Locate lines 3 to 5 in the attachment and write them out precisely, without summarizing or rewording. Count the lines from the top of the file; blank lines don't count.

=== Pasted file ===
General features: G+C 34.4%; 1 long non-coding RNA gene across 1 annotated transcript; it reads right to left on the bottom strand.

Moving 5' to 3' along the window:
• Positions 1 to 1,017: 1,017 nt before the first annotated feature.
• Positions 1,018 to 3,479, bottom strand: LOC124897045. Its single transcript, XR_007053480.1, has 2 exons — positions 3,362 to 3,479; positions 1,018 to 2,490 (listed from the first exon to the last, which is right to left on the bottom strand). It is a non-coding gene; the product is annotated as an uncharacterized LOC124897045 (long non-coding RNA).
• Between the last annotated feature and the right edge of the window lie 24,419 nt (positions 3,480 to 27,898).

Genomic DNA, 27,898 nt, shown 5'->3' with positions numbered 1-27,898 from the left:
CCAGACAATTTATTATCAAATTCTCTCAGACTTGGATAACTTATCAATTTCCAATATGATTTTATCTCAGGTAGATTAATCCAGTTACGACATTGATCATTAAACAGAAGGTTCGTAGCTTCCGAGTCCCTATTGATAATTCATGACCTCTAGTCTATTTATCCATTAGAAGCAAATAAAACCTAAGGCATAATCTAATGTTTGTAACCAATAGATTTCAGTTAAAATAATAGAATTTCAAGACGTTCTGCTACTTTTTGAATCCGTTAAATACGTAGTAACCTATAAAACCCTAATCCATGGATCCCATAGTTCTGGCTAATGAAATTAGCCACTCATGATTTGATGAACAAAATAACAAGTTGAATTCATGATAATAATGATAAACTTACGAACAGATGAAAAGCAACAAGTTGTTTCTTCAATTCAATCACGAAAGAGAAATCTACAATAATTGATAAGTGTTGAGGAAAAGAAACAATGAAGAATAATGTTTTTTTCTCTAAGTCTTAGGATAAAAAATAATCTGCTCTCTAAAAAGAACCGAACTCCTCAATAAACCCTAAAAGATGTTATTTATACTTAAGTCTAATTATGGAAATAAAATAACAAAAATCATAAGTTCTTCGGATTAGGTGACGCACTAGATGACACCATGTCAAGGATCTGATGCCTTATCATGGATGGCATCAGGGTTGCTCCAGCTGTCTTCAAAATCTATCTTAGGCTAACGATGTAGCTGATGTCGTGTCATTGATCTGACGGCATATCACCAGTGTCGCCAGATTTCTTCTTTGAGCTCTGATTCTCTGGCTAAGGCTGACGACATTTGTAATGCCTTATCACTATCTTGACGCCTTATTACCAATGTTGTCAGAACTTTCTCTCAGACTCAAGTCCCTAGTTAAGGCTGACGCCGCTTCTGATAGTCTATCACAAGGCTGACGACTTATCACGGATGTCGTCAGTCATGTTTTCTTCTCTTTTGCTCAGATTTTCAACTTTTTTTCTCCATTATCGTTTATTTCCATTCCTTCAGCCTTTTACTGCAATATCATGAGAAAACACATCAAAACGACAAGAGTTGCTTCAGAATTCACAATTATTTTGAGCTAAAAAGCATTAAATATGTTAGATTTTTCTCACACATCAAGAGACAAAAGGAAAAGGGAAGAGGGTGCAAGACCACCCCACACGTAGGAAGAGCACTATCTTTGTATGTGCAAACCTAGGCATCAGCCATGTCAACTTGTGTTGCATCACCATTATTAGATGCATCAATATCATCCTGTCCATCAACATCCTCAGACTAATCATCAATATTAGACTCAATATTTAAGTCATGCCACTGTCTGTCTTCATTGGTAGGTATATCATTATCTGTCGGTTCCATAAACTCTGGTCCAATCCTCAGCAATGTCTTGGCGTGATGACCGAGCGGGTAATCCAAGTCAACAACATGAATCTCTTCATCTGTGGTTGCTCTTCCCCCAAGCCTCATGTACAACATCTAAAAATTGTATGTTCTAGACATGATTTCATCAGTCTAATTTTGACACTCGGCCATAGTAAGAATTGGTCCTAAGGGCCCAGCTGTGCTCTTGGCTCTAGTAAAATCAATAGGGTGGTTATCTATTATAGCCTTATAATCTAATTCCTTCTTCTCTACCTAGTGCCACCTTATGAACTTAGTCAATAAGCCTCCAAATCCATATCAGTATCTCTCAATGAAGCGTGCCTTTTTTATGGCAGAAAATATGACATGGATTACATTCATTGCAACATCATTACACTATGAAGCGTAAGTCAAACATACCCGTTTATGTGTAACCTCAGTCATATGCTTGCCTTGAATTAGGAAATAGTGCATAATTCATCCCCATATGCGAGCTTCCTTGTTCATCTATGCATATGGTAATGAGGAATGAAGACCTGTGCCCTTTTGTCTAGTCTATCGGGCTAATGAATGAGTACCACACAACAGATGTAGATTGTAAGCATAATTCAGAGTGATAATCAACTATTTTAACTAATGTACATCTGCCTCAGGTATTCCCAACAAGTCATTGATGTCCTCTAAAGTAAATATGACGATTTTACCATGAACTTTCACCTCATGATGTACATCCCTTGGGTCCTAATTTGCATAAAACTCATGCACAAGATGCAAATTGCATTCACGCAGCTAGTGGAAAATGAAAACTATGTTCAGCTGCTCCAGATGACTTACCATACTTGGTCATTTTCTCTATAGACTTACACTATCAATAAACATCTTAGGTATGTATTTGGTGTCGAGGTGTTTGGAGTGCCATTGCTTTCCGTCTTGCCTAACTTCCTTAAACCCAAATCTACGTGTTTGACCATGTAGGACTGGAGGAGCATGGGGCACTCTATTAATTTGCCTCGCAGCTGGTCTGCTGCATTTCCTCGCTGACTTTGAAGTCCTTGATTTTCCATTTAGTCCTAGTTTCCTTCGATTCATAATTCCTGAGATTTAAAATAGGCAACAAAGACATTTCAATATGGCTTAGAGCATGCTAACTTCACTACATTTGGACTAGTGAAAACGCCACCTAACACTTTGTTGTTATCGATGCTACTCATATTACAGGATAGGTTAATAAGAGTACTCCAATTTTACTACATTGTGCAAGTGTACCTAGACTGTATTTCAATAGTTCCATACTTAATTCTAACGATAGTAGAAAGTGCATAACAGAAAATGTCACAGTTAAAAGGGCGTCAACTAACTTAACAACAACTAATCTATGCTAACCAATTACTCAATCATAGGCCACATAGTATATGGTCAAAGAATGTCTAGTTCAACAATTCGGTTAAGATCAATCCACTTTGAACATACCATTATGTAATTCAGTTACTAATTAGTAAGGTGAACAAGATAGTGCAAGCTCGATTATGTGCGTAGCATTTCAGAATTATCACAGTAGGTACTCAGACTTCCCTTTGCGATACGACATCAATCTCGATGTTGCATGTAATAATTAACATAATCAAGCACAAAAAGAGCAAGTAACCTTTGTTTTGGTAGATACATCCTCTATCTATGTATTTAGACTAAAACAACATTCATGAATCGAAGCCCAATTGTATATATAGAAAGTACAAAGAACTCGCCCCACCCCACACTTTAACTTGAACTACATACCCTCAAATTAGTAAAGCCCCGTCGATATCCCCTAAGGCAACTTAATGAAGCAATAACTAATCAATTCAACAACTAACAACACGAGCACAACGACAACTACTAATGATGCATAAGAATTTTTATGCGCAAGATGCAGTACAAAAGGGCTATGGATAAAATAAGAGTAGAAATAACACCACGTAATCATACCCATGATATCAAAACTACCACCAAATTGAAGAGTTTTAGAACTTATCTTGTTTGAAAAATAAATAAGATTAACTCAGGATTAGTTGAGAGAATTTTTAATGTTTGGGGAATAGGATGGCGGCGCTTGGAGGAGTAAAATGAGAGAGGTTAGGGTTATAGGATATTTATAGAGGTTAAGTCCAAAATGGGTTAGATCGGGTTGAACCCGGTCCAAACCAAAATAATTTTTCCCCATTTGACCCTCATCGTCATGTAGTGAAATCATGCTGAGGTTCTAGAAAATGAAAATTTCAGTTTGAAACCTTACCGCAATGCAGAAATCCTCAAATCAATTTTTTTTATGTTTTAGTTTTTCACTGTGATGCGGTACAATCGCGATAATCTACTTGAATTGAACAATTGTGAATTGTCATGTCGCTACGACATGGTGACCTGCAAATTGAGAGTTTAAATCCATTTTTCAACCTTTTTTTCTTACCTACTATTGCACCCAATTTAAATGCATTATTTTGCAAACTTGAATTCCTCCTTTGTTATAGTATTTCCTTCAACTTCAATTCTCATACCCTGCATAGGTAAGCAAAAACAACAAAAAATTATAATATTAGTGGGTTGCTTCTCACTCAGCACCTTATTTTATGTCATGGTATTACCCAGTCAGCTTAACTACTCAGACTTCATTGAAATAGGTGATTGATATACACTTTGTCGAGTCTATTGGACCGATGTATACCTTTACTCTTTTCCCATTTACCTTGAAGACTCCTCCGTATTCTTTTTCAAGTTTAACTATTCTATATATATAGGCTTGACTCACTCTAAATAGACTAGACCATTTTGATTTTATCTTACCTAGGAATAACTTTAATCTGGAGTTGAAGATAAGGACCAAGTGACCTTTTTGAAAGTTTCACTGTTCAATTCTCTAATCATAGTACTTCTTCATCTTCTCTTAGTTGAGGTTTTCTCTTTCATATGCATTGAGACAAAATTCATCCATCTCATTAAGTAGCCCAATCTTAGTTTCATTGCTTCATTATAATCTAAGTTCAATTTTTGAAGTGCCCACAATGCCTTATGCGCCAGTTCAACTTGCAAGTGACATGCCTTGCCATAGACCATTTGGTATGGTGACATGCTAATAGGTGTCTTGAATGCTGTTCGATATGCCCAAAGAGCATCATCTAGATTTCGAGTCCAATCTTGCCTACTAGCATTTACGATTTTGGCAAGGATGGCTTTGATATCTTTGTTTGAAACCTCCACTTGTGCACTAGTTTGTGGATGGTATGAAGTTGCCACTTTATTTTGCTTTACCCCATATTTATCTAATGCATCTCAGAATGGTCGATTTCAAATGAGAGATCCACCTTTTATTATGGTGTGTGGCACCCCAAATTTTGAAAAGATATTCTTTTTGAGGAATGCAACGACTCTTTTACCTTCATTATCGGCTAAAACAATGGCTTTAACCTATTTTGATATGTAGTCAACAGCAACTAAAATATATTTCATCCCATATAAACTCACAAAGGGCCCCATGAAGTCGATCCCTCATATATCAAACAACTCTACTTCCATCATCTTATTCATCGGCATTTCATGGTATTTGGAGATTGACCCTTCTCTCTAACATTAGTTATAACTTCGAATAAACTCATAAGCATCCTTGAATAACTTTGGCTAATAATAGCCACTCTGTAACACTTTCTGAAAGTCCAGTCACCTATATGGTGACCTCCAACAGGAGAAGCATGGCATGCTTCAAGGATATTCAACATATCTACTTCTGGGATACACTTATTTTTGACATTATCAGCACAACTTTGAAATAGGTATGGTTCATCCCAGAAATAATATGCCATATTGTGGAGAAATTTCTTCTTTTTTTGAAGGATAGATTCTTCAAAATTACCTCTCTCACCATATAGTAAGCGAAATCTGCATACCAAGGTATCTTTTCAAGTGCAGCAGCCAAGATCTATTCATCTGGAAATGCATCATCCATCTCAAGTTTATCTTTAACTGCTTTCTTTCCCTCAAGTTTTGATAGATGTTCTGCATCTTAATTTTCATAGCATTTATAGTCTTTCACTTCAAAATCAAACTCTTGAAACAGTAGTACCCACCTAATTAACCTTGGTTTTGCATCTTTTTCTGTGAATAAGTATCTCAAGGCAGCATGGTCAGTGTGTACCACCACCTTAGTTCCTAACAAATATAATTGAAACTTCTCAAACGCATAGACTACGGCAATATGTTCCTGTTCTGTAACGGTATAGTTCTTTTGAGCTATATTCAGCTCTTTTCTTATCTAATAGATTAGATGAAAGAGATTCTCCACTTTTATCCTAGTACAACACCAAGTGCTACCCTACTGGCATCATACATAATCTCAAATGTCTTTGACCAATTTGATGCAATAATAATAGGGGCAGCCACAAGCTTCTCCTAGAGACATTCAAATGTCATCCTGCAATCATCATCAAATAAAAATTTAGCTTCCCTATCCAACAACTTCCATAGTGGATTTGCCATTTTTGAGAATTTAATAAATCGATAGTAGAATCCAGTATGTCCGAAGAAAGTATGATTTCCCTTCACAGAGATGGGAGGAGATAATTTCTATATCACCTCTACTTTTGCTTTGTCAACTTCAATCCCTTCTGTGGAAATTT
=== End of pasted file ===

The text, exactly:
• Positions 1 to 1,017: 1,017 nt before the first annotated feature.
• Positions 1,018 to 3,479, bottom strand: LOC124897045. Its single transcript, XR_007053480.1, has 2 exons — positions 3,362 to 3,479; positions 1,018 to 2,490 (listed from the first exon to the last, which is right to left on the bottom strand). It is a non-coding gene; the product is annotated as an uncharacterized LOC124897045 (long non-coding RNA).
• Between the last annotated feature and the right edge of the window lie 24,419 nt (positions 3,480 to 27,898).